Russia slammed on Saturday a US decision to provide lethal weapons to Ukraine, suggesting that Moscow could be forced to respond.
Deputy Foreign Minister Sergei Ryabkov said the US decision will only make the conflict more deadly.
He also said the US can no longer cast itself as a mediator. "It's not a mediator. It's an accomplice in fueling the war," Ryabkov said in a statement.
Supplies of any weapons now encourage those who support the conflict in Ukraine to use the “force scenario,” Russia’s RIA state news agency cited Deputy Foreign Minister Grigory Karasin as saying on Saturday.
Franz Klintsevich, a member of the upper house of the Russian parliament’s security committee, said Kiev would consider arms supplies as support of its actions, Interfax news agency reported.
“Americans, in fact, directly push Ukrainian forces to war,” Klintsevich said.
The Trump administration approved a plan to provide lethal weapons to Ukraine, a long-awaited move that deepens America's involvement in the military conflict and may further strain relations with Russia.
The new arms include American-made Javelin anti-tank missiles, US officials said late Friday.
Ukraine has long sought to boost its defenses against Russian-backed separatists armed with tanks that have rolled through eastern Ukraine during violence that has killed more than 10,000 since 2014. Previously, the US has provided Ukraine with support equipment and training, and has let private companies sell some small arms like rifles.
The move is likely to become another sore point between Washington and Moscow, as President Donald Trump contends with ongoing questions about whether he's too hesitant to confront the Kremlin.
Ukraine accuses Russia of sending the tanks, and the US says Moscow is arming, training and fighting alongside the separatists.
The intensified support for Ukraine's military also comes amid early discussions about sending UN peacekeepers to eastern Ukraine, to improve security conditions not only for Ukrainians but for monitors from the Organization for Security and Cooperation in Europe who are on the ground.
The US and other nations were cautiously optimistic when Russian President Vladimir Putin proposed to send in peacekeepers. But there are major disagreements about how and where the peacekeepers would operate, especially about whether they'd be deployed only on the "line of conflict" between separatists and the government.
The US and Ukraine want peacekeepers deployed throughout the separatist-controlled regions stretching to the Ukraine-Russia border.
By approving a plan to provide lethal weapons to Ukraine, the Trump administration could see it as providing leverage in these negotiations.
While some are skeptical about Putin's proposal, others suggest he may be looking for a way out of the conflict. Alexander Vershbow, former deputy secretary general of NATO and a former ambassador to Moscow, said a UN peacekeeping mission could serve as cover for Russia to withdraw its forces and weapons from eastern Ukraine.
Trump had been considering the plan for some time after the State Department and the Pentagon signed off earlier this year. President Barack Obama also considered sending lethal weapons to Ukraine, but left office without doing so.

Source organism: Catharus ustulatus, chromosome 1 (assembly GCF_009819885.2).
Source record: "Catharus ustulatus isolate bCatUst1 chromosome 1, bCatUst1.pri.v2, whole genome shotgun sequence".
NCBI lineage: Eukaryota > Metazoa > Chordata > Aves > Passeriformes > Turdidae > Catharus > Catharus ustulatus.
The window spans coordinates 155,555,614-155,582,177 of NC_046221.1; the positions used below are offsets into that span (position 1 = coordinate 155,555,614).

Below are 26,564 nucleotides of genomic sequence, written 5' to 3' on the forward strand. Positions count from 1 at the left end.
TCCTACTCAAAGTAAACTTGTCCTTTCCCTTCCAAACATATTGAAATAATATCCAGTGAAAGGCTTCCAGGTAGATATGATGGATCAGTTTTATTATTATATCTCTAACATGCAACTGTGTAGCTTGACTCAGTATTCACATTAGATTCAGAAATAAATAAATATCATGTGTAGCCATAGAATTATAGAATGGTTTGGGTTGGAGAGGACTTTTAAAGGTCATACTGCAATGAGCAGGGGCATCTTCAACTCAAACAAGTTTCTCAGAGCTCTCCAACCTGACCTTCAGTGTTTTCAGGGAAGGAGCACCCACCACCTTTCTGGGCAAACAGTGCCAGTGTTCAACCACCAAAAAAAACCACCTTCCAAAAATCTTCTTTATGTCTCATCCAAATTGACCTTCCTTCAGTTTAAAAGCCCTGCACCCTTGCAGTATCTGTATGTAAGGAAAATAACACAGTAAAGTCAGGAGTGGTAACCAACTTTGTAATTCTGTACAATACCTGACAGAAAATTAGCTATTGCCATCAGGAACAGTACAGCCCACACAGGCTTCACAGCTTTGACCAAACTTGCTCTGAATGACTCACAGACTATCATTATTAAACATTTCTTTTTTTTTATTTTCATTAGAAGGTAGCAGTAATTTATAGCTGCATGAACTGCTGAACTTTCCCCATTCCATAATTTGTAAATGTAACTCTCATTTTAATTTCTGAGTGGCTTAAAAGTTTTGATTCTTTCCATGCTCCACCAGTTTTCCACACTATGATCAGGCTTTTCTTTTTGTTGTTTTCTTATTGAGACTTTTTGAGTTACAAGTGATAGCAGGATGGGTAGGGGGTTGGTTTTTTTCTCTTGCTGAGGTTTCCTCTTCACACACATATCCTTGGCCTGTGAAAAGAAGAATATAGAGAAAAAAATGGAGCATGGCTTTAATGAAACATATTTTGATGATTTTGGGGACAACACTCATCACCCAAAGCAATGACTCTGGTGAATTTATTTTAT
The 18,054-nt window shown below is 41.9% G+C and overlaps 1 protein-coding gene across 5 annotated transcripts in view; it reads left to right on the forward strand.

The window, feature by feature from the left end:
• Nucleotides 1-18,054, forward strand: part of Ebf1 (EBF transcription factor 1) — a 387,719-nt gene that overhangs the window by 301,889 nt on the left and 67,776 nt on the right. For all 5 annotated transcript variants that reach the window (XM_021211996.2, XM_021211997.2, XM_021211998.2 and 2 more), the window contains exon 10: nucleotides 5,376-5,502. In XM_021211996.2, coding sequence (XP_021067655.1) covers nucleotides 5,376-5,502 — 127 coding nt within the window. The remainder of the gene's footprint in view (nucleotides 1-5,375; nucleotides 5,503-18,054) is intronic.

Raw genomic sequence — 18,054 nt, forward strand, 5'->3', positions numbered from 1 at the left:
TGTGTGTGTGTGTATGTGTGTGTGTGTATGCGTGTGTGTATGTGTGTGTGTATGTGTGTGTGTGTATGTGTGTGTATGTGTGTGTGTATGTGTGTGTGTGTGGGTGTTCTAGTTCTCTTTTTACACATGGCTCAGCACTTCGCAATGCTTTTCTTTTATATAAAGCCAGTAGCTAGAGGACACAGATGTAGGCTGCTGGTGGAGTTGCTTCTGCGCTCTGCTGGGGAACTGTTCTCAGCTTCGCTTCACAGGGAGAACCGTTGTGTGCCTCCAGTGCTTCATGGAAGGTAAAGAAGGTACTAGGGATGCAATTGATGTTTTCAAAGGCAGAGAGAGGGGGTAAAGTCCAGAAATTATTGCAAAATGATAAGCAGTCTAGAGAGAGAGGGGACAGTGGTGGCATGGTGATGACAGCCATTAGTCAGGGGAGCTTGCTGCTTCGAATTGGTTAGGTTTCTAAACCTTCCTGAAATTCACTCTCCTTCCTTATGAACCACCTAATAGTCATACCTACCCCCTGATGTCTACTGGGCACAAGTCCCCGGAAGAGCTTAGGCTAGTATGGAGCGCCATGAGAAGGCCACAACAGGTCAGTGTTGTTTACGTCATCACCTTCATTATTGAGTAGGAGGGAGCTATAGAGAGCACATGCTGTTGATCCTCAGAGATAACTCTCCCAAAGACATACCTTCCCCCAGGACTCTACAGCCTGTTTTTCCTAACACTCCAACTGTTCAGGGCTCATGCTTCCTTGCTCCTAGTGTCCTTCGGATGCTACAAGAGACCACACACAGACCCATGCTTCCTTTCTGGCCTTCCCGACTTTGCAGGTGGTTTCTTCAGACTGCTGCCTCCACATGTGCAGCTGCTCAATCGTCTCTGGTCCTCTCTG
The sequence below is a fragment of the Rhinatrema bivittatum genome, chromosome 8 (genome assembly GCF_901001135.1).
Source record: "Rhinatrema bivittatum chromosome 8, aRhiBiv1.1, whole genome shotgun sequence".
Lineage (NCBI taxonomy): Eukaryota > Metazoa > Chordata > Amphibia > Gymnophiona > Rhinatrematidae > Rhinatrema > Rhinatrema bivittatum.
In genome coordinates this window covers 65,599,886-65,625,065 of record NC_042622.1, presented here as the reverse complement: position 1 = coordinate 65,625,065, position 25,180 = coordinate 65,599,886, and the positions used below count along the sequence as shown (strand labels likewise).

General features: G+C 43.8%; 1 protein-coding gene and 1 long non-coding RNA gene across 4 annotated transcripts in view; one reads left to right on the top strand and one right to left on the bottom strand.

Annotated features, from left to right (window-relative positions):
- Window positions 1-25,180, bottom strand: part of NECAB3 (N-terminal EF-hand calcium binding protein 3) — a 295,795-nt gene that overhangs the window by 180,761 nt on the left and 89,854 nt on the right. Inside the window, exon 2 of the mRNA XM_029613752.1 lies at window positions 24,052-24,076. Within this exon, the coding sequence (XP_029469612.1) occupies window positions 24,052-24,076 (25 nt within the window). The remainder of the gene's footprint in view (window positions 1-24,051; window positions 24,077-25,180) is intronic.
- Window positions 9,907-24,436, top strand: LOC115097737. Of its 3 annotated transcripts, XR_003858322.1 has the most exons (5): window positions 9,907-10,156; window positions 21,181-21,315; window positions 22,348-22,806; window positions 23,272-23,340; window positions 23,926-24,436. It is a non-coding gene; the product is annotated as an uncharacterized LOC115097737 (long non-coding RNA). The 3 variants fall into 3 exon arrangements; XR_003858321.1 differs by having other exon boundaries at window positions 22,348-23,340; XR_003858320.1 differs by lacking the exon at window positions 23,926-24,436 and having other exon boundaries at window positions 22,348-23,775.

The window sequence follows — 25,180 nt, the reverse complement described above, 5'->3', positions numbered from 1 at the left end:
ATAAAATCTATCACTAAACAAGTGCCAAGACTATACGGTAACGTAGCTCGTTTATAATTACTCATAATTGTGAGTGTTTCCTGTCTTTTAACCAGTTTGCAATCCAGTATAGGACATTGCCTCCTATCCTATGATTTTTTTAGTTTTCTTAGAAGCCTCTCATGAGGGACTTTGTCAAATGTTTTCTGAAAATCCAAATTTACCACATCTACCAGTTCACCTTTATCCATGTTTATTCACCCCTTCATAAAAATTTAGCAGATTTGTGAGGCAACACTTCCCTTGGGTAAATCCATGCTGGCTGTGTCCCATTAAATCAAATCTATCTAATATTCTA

The State Department, responsible for overseeing foreign military sales, would not confirm that anti-tank missiles or other lethal weapons would be sent. But in a statement late Friday, State Department spokeswoman Heather Nauert said the US had decided to provide "enhanced defensive capabilities" to help Ukraine build its military long-term, defend its sovereignty and "deter further aggression."
"US assistance is entirely defensive in nature, and as we have always said, Ukraine is a sovereign country and has a right to defend itself," Nauert said.
The White House's National Security Council declined to comment.
In thanking the US for its support, Ukrainian President Petro Poroshenko addressed the concerns over how the weapons would be used.
"American weapons in the hands of Ukrainian soldiers are not for an offensive, but for a decisive rebuff of the aggressor, the protection of Ukrainian soldiers and civilians, as well as for effective self-defense," he wrote on Facebook. "It is also a trans-Atlantic vaccination against the Russian virus of aggression."
The move comes as the United States and European nations struggle to break a long logjam in the Ukraine-Russia conflict that erupted three years ago when fighting broke out between Russian-backed separatists and government troops in the east.
France, Russia and Germany brokered a peace arrangement in 2015 that has lowered violence but not stopped it, and a political settlement outlined in the deal hadn't been fully implemented.
In recent days, Secretary of State Rex Tillerson has warned that violence is up about 60 percent this year. In Europe earlier this month, Tillerson called Russia's involvement the biggest tension point between the former Cold War rivals.
"It stands as the single most difficult obstacle to us re-normalizing the relationship with Russia, which we badly would like to do," Tillerson said.
The United States, under Obama, imposed sanctions on Russia for its invasion and annexation of Crimea. The Trump administration has insisted those sanctions will stay in place until Moscow gives up the Crimean Peninsula.